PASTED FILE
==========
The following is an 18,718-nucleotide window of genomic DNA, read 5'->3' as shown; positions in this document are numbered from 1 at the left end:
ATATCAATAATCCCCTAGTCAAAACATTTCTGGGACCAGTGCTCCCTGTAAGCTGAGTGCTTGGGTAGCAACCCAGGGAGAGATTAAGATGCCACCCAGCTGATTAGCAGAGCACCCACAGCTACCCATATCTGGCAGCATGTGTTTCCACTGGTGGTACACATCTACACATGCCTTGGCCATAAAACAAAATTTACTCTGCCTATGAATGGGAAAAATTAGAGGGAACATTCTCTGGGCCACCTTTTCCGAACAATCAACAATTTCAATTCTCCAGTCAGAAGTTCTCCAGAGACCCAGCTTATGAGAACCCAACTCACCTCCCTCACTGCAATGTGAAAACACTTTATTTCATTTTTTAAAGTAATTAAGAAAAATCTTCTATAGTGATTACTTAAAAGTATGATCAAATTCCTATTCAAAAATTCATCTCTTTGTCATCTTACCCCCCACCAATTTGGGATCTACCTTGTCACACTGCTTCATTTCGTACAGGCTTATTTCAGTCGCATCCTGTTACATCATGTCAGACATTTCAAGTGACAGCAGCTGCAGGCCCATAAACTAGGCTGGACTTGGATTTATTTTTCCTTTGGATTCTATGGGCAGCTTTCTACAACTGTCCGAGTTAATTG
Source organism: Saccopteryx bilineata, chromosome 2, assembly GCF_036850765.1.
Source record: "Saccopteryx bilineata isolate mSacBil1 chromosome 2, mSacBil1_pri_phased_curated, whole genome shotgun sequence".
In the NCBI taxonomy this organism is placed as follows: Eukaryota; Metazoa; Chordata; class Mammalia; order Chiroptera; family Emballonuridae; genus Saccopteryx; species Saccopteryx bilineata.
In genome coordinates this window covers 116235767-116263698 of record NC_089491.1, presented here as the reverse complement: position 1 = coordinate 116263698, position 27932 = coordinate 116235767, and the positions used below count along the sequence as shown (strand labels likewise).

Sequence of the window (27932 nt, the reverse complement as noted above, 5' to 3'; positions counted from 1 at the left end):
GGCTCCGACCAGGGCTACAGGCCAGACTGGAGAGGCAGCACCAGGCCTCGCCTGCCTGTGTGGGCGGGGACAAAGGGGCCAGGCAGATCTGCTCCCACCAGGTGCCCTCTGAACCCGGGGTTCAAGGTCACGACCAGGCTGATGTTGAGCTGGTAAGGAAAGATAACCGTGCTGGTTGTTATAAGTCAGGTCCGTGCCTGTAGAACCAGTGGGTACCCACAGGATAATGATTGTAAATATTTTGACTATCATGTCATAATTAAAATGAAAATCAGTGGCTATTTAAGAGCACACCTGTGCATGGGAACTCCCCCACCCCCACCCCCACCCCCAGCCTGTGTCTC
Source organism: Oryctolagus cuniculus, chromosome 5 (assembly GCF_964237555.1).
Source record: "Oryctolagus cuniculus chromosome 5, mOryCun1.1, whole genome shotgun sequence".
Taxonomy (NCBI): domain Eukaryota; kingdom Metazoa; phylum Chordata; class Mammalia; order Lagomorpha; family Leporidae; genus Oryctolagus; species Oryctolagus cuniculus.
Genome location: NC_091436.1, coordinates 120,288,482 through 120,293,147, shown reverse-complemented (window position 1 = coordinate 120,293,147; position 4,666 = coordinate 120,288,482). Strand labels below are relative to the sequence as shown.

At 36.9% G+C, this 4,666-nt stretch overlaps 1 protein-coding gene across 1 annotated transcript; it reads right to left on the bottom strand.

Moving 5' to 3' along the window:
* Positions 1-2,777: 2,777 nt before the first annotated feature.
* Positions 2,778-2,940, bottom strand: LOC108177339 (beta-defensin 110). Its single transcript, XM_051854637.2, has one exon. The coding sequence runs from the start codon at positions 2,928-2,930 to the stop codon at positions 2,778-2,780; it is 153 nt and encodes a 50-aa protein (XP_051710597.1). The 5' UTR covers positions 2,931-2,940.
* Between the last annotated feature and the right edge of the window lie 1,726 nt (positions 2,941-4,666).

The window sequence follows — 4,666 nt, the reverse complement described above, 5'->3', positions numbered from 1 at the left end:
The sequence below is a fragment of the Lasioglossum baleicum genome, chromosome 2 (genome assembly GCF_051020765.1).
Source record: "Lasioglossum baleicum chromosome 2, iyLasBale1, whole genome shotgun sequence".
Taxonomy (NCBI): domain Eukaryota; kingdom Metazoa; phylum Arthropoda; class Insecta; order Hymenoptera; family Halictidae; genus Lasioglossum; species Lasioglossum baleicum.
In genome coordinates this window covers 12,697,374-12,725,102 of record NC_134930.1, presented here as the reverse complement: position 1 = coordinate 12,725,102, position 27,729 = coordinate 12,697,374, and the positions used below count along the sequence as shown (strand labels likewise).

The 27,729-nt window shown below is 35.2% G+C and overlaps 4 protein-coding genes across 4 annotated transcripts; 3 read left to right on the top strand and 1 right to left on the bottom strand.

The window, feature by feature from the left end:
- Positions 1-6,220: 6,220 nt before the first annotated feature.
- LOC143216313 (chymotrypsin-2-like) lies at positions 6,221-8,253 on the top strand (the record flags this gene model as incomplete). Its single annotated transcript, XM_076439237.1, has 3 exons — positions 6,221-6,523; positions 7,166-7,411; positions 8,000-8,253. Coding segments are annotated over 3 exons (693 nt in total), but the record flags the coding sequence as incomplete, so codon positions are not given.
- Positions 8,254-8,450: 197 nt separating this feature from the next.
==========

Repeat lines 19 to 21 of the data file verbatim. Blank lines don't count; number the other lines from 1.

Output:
The sequence below is a fragment of the Lasioglossum baleicum genome, chromosome 2 (genome assembly GCF_051020765.1).
Source record: "Lasioglossum baleicum chromosome 2, iyLasBale1, whole genome shotgun sequence".
Taxonomy (NCBI): domain Eukaryota; kingdom Metazoa; phylum Arthropoda; class Insecta; order Hymenoptera; family Halictidae; genus Lasioglossum; species Lasioglossum baleicum.